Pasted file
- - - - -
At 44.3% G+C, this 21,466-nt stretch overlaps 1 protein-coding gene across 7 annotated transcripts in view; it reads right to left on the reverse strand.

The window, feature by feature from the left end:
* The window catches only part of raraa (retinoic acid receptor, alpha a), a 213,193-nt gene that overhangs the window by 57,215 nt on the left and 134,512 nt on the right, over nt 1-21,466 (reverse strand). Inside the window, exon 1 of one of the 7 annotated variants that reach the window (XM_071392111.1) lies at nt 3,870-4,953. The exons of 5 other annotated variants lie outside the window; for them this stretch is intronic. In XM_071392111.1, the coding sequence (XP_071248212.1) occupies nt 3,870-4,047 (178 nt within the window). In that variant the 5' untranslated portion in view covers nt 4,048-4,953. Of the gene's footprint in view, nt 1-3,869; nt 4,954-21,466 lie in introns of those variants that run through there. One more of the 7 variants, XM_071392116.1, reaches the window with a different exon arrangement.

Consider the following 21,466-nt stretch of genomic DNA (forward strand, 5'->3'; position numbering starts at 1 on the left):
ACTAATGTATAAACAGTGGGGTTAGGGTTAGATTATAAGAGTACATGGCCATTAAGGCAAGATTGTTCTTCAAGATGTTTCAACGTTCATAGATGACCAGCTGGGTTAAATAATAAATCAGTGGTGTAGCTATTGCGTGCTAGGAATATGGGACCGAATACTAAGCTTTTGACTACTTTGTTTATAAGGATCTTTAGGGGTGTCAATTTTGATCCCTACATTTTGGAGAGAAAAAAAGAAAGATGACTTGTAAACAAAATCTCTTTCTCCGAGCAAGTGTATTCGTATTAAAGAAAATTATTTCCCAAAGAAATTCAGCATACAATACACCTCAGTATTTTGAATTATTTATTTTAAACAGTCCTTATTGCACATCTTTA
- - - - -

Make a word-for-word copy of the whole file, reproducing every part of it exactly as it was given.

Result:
At 44.3% G+C, this 21,466-nt stretch overlaps 1 protein-coding gene across 7 annotated transcripts in view; it reads right to left on the reverse strand.

The window, feature by feature from the left end:
* The window catches only part of raraa (retinoic acid receptor, alpha a), a 213,193-nt gene that overhangs the window by 57,215 nt on the left and 134,512 nt on the right, over nt 1-21,466 (reverse strand). Inside the window, exon 1 of one of the 7 annotated variants that reach the window (XM_071392111.1) lies at nt 3,870-4,953. The exons of 5 other annotated variants lie outside the window; for them this stretch is intronic. In XM_071392111.1, the coding sequence (XP_071248212.1) occupies nt 3,870-4,047 (178 nt within the window). In that variant the 5' untranslated portion in view covers nt 4,048-4,953. Of the gene's footprint in view, nt 1-3,869; nt 4,954-21,466 lie in introns of those variants that run through there. One more of the 7 variants, XM_071392116.1, reaches the window with a different exon arrangement.

Consider the following 21,466-nt stretch of genomic DNA (forward strand, 5'->3'; position numbering starts at 1 on the left):
ACTAATGTATAAACAGTGGGGTTAGGGTTAGATTATAAGAGTACATGGCCATTAAGGCAAGATTGTTCTTCAAGATGTTTCAACGTTCATAGATGACCAGCTGGGTTAAATAATAAATCAGTGGTGTAGCTATTGCGTGCTAGGAATATGGGACCGAATACTAAGCTTTTGACTACTTTGTTTATAAGGATCTTTAGGGGTGTCAATTTTGATCCCTACATTTTGGAGAGAAAAAAAGAAAGATGACTTGTAAACAAAATCTCTTTCTCCGAGCAAGTGTATTCGTATTAAAGAAAATTATTTCCCAAAGAAATTCAGCATACAATACACCTCAGTATTTTGAATTATTTATTTTAAACAGTCCTTATTGCACATCTTTA